NAVAL STORE SUPPLIERS, INC., d/b/a SOUTHERN BUILDERS SUPPLY et al.
CROFT et al.
DILLARD, C. J., DOYLE, P. J., and MERCIER, J.
Croft and her husband Terrell Croft sued Naval Store
Suppliers, Inc., d/b/a Southern Builders Supply and TLC
Millwork, Inc., (hereinafter "Defendants"),
alleging that due to the Defendants' negligence Carolyn
Croft ("Croft") slipped and fell on ice at TLC
Millwork. The Defendants filed a motion for summary judgment,
arguing that Croft had equal knowledge of the hazard and that
she assumed the risk that she would fall when she walked on
the ice. Without making any factual findings or legal
conclusions, the trial court denied the Defendants'
motion. The Defendants appeal. Because uncontroverted
evidence shows that Croft and the Defendants had equal
knowledge of the hazard created by ice forming near an
entrance door and because Croft voluntarily exposed herself
to that hazard when she exited the building through the same
door, the trial court erred in denying the Defendants'
motion for summary judgment. We therefore reverse.
Summary judgment is proper if the pleadings, depositions,
answers to interrogatories, and admissions on file, together
with the affidavits, if any, show that there is no genuine
issue as to any material fact and that the moving party is
entitled to a judgment as a matter of law. We review the
grant or denial of a motion for summary judgment de novo, and
we must view the evidence, and all reasonable inferences
drawn therefrom, in the light most favorable to the
Johnson Street Properties, LLC v. Clure, 302 Ga. 51,
52 (1) (805 S.E.2d 60) (2017) (citations and punctuation
viewed, the evidence shows that on January 7, 2014, Croft
arrived at TLC Millwork to pick up an order for her employer.
When she arrived, it was approximately 25 degrees Fahrenheit
outside, and Croft observed that a water spigot was open near
the entrance of the building and water was pooling on the
ground at the base of the stairs leading into the building.
The pooling water had frozen and formed a mixture of
"water/ice" that Croft had to cross to enter the
building. Croft testified that she knew that the hazard was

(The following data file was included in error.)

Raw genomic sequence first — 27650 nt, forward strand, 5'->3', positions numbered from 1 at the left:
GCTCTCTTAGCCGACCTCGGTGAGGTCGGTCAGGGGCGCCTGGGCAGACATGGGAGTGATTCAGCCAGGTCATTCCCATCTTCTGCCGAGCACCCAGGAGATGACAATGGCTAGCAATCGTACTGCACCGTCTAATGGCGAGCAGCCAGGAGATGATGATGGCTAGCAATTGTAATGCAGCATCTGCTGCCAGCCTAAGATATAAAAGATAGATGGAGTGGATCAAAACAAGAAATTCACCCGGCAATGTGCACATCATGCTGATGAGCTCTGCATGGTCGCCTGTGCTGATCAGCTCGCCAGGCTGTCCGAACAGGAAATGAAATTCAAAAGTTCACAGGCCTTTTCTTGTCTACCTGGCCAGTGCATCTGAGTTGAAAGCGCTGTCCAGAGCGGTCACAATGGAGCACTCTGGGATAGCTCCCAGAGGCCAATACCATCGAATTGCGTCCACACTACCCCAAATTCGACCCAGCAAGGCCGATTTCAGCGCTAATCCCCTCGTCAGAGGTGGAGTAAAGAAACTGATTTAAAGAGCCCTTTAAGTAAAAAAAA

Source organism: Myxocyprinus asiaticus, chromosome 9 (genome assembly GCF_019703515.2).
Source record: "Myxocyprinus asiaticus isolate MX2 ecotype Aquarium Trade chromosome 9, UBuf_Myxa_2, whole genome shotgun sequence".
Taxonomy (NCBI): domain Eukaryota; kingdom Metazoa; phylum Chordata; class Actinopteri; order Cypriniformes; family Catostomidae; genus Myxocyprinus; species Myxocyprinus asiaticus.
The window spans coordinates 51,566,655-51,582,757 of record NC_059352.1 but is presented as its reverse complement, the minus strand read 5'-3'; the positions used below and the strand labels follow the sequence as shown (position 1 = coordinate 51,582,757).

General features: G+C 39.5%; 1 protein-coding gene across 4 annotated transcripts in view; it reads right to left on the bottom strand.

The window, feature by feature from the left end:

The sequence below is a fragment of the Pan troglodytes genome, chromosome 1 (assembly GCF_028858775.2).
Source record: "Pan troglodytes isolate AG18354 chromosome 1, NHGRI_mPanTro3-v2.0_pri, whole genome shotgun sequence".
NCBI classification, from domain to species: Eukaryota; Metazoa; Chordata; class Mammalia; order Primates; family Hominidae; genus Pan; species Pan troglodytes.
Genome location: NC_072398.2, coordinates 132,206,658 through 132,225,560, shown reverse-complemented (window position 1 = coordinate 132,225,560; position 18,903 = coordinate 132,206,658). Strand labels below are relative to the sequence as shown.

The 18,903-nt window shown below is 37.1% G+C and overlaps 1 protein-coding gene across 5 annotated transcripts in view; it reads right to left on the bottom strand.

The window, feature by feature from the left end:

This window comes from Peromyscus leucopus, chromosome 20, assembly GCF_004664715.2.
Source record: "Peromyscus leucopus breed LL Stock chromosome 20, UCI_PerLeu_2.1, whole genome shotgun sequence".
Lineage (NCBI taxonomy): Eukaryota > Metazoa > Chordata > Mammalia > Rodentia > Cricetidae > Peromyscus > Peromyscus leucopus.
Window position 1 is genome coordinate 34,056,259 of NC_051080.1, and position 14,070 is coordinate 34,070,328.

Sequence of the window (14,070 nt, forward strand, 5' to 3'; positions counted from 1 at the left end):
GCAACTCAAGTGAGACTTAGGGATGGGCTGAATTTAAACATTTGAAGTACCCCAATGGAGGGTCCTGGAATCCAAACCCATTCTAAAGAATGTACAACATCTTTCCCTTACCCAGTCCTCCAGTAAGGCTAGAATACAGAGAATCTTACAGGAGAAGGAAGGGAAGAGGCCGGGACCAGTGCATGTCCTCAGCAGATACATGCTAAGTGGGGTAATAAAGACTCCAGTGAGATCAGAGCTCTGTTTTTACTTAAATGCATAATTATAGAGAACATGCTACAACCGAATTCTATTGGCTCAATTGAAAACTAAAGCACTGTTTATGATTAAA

dangerous and once inside she reported it to a TLC Millwork
employee. The employee responded by telling her to take a
different route when she was ready to leave and exit through
a "rolling door, " but also asked that Croft not
tell anyone about her use of the rolling door because the
employee could get fired for allowing Croft to use that door.
Millwork employee, V. M. testified that the water spigot had
been left open in order to prevent the water faucets from
freezing. V. M. testified that Croft told her
"[t]here's ice on the pavement out here. Someone -
you know, someone's going to fall." V. M. told Croft
"[w]ell, don't go back out that way. . . . When you
get ready to leave . . . . we've got a [rolling] door
down here, and I'll show you how to get back out."
After V. M. spoke with Croft, V. M. looked outside and
observed ice on the ground.
20-30 minutes later, Croft walked over to the rolling door
and tried to exit but the door was locked. Croft looked for
an employee in the area to unlock the rolling door, but did
not see any employees. Croft then went to tell the employee
she had previously spoken to that the rolling door was
locked, but there were other people in the employee's
office. Croft testified that she did not want to ask the
employee to unlock the rolling door when other people were
present because she did not want the employee to be fired.
Croft then left through the door she had used to enter the
building, walked down the stairs, and fell.
Croft to recover on her premises liability claim, she must
show the following:
(1) that the defendant[s] had actual or constructive
knowledge of the hazard; and (2) that the plaintiff lacked
knowledge of the hazard despite the exercise of ordinary care
due to actions or conditions within the control of the
owner/occupier. Thus, it is well settled in Georgia that the
fundamental basis for an owner or occupier's liability is
that party's superior knowledge of the hazard encountered
by the plaintiff. Stated another way, a plaintiff is not
entitled to recovery if the undisputed evidence demonstrates
that the plaintiff's knowledge of the hazard was equal to
or greater than that of the defendant.
Travi s v. QuikTri p Corp., 339 Ga.App. 551, 553 (1)
(794 S.E.2d 195) (2016) (citations and punctuation omitted).
undisputed evidence in this case demonstrates that Croft and
the Defendants had equal knowledge that ice on the ground
outside the store entrance presented a hazard to anyone who
entered or exited through that door. In fact, Croft warned a
TLC Millwork employee of the hazard. "If an invitee
knows of the condition or hazard, she has as much knowledge
as the proprietor does and then by voluntarily acting in view
of her knowledge, she assumes the risks and dangers incident
to the known condition." Smith v. NT Nails,
LLC, 331 Ga.App. 98, 99 (770 S.E.2d 646) (2015)
(citation and punctuation omitted).
Crofts argue that summary judgment is inappropriate because
even though Croft knew of the hazard, she could not have
assumed the risk because she did not have a "viable
alternative route" and therefore was coerced to walk on
Assumption of the risk bars a plaintiff's recovery when a
defendant establishes that a plaintiff, without coercion of
circumstances, chooses a course of action with full knowledge
of its danger and while exercising a free choice as to
whether to engage in the act or not. In order to successfully
assert this affirmative defense, the defendant must establish
that the plaintiff (1) had actual knowledge of the danger;